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Dot-com (and other gTLD registry operations) should be put out to competitive tender

  • To: "com-renewal@xxxxxxxxx" <com-renewal@xxxxxxxxx>
  • Subject: Dot-com (and other gTLD registry operations) should be put out to competitive tender
  • From: George Kirikos <gkirikos@xxxxxxxxx>
  • Date: Sat, 21 Apr 2012 06:33:46 -0700 (PDT)

By: George Kirikos
Title: President
Organization: Leap of Faith Financial Services Inc.
Website: http://www.leap.com/
Date: April 21, 2012


We oppose the renewal of the dot-com contract with VeriSign under the 
anti-competitive terms that have been posted by ICANN. It should instead be put 
out to competitive bidding.


In 2008, NTIA/DOC/DOJ wrote a letter to ICANN which stated:


"Finally, ICANN should require competitive bidding for renewals of a gTLD 
registry agreement, rather than granting the incumbent operator a perpetual 
right to renew without competition.........competitive bidding has resulted in 
lower domain prices and higher operating specifications....ICANN's approach to 
TLD management demonstrates that it has adopted an ineffective approach with 
respect to its obligation to promote competition at the registry level. We 
respectfully suggest that the DOC refrain from expressing satisfaction with 
ICANN's progress toward the goal of promoting competition among TLDs unless and 
until ICANN develops a credible and effective policy that compels it to employ 
tools such as competitive bidding to manage TLDs in a manner that safeguards 
the interests of registrants in obtaining high quality domains at the lowest 
possible prices. To date, we believe that ICANN has not come close to 
fulfilling its obligations to employ
 competitive principles in its management of TLD registry operations."

We fully support that position. Under a competitive tender process, it is clear 
that wholesale costs for dot-com registrations would fall to below $3/yr per 
domain, far below current levels which are pushing towards $10/yr per domain 
and beyond. The registries are exploiting their monopolies/oligopolies at the 
expense of consumers.

VeriSign is not the only company in the world that can handle the "load" to run 
the dot-com registry. For example, Google's free Pubilc DNS surpasses 
VeriSign's in terms of daily number of queries, as documented at:


Remember, that service is *free*. In the alternative, if one examines the 
posted prices of Amazon's Route 53 product, even without using any special 
volume discounts, the costs would be far lower than what VeriSign (and other 
gTLD registries) are charging, see:


(along with analysis in the comments to the CircleID article) I'd expect that 
Akamai, Neustar, Afilias, Google, Amazon, Microsoft, HP, IBM, ISC, and perhaps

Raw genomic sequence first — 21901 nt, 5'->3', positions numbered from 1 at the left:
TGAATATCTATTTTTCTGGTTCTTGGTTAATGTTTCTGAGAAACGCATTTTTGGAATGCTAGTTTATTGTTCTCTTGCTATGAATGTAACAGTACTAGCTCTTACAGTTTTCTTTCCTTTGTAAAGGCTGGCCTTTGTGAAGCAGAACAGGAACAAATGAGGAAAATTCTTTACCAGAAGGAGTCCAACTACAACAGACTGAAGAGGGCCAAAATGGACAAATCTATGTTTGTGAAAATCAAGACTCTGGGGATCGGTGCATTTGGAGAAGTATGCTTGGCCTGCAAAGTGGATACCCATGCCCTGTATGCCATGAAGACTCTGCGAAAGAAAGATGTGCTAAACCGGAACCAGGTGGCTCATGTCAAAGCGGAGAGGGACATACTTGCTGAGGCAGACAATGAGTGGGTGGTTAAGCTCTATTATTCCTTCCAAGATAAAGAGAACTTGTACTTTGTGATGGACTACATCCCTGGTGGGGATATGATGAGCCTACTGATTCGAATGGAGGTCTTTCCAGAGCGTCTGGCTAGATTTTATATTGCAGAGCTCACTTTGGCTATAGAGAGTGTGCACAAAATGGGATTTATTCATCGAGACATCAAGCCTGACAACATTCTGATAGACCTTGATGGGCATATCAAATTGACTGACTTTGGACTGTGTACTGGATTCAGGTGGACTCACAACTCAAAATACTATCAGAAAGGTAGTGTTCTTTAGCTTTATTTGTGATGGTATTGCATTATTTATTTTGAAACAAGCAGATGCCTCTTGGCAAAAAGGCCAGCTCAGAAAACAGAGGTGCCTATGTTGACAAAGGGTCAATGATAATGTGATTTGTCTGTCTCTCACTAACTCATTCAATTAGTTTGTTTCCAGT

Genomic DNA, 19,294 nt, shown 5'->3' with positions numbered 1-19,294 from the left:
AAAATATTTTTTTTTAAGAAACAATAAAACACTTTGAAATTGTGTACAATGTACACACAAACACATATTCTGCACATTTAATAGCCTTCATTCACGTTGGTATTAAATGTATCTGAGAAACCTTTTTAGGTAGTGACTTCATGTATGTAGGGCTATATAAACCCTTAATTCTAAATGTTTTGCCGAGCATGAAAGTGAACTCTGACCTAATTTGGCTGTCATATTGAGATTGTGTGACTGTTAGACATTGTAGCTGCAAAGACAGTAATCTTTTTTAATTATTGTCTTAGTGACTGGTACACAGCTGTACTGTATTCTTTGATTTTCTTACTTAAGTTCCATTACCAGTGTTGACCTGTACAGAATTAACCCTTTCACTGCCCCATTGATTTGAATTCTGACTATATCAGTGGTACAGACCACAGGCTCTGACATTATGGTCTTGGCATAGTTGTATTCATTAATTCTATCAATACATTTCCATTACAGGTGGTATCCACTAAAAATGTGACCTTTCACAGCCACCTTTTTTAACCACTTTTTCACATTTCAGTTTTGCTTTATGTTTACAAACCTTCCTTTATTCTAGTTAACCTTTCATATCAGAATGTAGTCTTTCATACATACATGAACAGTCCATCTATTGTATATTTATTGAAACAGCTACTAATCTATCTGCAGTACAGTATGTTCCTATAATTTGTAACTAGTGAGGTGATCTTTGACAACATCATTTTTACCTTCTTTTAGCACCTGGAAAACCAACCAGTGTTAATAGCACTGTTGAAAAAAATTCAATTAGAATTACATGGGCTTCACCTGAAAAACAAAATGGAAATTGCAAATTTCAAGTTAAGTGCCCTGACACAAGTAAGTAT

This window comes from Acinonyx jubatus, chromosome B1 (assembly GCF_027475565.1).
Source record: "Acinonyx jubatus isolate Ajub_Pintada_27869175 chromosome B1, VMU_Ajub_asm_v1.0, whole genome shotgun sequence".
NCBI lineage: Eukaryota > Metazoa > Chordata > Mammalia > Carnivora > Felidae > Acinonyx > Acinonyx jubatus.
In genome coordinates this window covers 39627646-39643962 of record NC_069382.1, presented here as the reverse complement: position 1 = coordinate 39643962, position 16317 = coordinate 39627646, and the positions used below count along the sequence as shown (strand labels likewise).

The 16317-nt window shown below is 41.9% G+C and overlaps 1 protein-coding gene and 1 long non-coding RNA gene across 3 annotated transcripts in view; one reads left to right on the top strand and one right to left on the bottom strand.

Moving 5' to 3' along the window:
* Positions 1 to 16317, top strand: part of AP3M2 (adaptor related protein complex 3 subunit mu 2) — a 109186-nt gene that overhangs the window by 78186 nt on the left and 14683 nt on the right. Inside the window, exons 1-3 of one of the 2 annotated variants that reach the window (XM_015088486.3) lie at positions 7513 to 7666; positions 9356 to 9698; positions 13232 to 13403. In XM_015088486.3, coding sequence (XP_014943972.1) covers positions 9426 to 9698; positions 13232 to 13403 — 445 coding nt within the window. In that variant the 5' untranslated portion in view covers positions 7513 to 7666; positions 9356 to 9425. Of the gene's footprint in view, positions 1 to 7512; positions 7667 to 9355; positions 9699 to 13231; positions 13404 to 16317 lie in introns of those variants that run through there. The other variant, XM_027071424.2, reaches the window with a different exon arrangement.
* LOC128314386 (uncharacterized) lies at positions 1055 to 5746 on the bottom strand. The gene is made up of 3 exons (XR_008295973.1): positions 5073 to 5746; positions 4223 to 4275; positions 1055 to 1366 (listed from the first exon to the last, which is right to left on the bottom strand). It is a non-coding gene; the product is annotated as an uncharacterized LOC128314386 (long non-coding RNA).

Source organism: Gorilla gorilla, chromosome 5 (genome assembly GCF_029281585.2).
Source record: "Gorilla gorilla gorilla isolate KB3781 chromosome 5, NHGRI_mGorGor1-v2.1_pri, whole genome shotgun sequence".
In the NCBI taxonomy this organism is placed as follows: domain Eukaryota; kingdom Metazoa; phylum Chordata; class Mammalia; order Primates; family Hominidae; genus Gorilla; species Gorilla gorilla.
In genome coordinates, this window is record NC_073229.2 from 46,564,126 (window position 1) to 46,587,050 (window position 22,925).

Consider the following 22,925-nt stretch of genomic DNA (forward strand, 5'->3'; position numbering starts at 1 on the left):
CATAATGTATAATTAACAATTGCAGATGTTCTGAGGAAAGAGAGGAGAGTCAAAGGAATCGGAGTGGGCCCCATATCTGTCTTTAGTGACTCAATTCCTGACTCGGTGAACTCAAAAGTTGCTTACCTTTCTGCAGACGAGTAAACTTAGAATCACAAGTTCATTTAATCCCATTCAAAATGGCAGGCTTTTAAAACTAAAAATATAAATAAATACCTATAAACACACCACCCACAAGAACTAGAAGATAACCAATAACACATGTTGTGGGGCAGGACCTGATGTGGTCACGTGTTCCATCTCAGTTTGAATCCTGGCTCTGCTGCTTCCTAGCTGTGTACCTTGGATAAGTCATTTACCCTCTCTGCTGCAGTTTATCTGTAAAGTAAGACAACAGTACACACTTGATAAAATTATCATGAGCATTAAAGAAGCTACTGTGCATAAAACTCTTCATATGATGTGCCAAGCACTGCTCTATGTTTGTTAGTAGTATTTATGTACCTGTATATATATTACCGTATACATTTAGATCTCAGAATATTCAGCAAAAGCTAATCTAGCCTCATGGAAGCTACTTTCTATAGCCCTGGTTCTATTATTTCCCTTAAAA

other companies would participate in a competitive tender for operation of the 
dot-com registry.

It is clear that ICANN will not, under any circumstances whatsoever, introduce 
competitive bidding for management of gTLDs. This demonstrates total regulatory 
capture of ICANN by registry interests. There is a cozy DNS "club" consisting 
of ICANN and its insiders that works systematically against the public 
interest. The dot-com renewal is but the tip of the iceberg. We see it also in 
the new gTLDs process, WHOIS policy, registrar compliance procedures, executive 
compensation, UDRP process lack of review/oversight, and numerous other issues. 

It's time for that club to be finally disbanded and replaced with an entity 
that operates in the public interest. ICANN does not have the confidence of the 
public. NTIA/DOC/DOJ have lacked the courage and leadership to date to take 
charge and correct the situation, but it is my hope that they find that courage 
to act now to protect consumers.

We put forth this simple challenge to ICANN: Under what circumstances will 
ICANN put the dot-com registry contract out for public tender?

I'd expect that ICANN would either (a) ignore the question completely, like 
they do most public input, or (b) suggest that "presumptive renewal" clauses of 
registry contracts ties their hands, and prevents them from putting the 
contract out to public tender.

Under (b), this is proof that ICANN has failed, by writing anti-competitve 
contracts in the first place. The DOJ anti-trust division should step in and 
forcibly break the anti-competitive deal that ICANN has entered into with 
VeriSign. We are not talking small potatoes here, either --- under a tender 
process, consumers would instantly save over $500 million PER YEAR in domain 
registration fees. In a world where technology costs are falling, rising domain 
name wholesale fees stand out like a sore thumb --- the causality is clearly a 
regulatory failure.


George Kirikos

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